What Goes Up Comes Down and What Goes Down, Comes Up

Oil prices are cyclical. They don’t stay up forever or stay down forever. Investments are made on price expectations over the life of a production project. Most if not all of the investors in shale oil factored this reality into their investment analysis.

OPEC’s decision was based on a number of factors, mostly involving politics. Producing countries are notorious for cheating on their quotas. Holding to the agreed upon production level was a message to cheaters that they needed to reign in their over production instead of looking to Saudi Arabia to make the cuts. Saudi Arabia also is reasserting its dominance in the Gulf and explicitly attempting to weaken Iran’s influence. One of the benefits to the US and EU is the crushing effect on the Russian economy which relies on oil and gas exports for the majority of its foreign exchange.

Clearly, OPEC, and especially Saudi Arabia would like to slow US-Canadian shale and oil sands investments and production to reverse the decline in prices and re-establish its dominant role. North American oil production provides the world’s surplus and price cushion.

It is not clear how much lower prices have to fall to reach a new equilibrium, which is not immediate. As Daniel Yergin pointed out in Monday’s Wall Street Journal, “… U.S. production is more resilient than anticipated. There has been a widespread view that at around $85 or $90 a barrel extracting “tight” oil from shale would no longer be economical. However, a new IHS analysis based on individual well data finds that 80% of new tight-oil production in 2015 would be economic between $50 and $69 a barrel. And companies will continue to improve technology and drive down cost”s.

Clearly, companies will re-evaluate their near term investment decisions to reflect the drop in revenue from today’s lower prices. Those decisions will impact new investment and not production from existing fields as long as the price per barrel is at least equal to the cost of producing more barrels. For 2015, at least, US production will continue at current levels or higher.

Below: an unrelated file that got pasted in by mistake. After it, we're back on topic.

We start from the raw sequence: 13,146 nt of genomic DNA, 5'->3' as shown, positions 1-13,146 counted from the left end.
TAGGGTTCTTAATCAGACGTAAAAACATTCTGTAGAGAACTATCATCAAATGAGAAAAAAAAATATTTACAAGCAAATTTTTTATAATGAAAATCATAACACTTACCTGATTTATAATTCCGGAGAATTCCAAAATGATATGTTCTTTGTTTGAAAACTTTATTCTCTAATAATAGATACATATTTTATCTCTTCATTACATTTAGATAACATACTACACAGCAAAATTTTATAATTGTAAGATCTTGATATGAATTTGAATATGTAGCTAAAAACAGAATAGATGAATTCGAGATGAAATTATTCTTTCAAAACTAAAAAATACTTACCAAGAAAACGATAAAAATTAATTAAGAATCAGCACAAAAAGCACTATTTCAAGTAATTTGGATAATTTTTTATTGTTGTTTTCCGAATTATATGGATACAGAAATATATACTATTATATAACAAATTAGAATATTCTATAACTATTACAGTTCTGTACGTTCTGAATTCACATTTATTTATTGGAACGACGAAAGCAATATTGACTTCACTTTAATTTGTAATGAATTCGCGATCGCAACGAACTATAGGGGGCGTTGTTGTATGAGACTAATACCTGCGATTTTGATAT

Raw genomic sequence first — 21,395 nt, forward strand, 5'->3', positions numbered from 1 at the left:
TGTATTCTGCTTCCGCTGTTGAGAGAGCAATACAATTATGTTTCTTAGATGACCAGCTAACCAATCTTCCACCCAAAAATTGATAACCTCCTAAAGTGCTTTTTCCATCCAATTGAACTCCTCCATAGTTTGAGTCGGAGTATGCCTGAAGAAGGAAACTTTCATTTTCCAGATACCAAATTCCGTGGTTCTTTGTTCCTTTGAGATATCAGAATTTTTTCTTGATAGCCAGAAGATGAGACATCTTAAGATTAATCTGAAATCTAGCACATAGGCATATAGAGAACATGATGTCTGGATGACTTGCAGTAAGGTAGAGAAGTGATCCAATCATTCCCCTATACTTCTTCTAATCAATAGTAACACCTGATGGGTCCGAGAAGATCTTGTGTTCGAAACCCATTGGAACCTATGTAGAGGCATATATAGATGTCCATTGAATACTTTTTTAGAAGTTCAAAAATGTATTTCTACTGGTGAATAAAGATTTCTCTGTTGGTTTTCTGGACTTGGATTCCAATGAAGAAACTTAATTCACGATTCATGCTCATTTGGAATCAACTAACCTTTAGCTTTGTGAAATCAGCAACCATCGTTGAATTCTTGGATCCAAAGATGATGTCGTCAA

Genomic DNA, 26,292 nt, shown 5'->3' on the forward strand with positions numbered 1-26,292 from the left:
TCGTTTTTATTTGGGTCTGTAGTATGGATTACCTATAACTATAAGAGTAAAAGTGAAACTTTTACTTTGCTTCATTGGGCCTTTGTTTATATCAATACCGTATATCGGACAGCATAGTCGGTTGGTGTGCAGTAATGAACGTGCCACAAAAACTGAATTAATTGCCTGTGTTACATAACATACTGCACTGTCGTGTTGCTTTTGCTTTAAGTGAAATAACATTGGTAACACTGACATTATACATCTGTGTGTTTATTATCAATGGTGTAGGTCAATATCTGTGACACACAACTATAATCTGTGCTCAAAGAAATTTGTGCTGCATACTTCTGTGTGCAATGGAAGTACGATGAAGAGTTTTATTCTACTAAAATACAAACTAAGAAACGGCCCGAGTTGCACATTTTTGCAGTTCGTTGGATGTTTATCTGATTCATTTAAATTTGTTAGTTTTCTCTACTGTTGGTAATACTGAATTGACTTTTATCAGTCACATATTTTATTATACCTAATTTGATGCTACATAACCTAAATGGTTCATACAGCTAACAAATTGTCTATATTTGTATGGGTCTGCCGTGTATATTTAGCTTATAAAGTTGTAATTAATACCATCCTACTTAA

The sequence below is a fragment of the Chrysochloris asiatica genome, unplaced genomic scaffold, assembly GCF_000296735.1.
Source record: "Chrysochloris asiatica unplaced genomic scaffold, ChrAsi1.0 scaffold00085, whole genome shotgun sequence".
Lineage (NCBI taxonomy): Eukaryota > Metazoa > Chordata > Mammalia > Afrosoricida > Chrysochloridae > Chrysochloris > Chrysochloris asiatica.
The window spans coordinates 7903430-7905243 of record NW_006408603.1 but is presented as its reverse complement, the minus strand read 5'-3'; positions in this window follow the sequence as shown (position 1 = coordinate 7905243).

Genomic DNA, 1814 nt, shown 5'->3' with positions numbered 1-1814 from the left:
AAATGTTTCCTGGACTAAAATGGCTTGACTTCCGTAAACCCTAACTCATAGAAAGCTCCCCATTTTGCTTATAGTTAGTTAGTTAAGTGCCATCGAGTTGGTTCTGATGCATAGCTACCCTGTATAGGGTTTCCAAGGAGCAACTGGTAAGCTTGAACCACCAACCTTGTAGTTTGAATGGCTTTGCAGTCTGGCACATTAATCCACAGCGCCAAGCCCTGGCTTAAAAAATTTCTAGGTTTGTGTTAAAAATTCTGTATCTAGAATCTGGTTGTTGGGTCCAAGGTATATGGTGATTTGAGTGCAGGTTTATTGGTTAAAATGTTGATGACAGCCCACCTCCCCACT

Lower prices are like a tax cut that put more money in the pockets of consumers. We have seen consumer confidence increase in recent months and that will lead to increased spending which is good for the economy. Lower prices also affect the price of consumer goods, which helps to keep their prices in check.

Lower prices also lead to increases in demand as driving increases, larger vehicles sales increase, and travel increases.

The drop in oil prices has been caused by economic weakness in the European economies and the economies of China and other emerging nations. As lower prices lead to increases in spending and demand, the price cycle will reverse and prices will start to increase. Whether a new equilibrium price is in the $70-$90 dollar range is food for economic punditry. Absent some “black swan” event it is unlikely anytime soon to return to recent prices well above $100.

The worse outcome to today’s falling prices would be for the government to feel compelled to “do something.” Energy history since 1974 has unambiguously demonstrated that government involvement in energy markets causes harm and does no good. Further, there is no chance that the federal government would do anything that would be seen as helping oil companies achieve higher prices and transferring money away from consumers.

Markets work. Left to their own, they correct in both directions. Economic growth around the globe is the most effective way to stop oil prices from falling, which would be a sign of economic health.


This article appeared on the National Journal’s Energy Insiders weblog at https://disqus.com/by/wokeefe/

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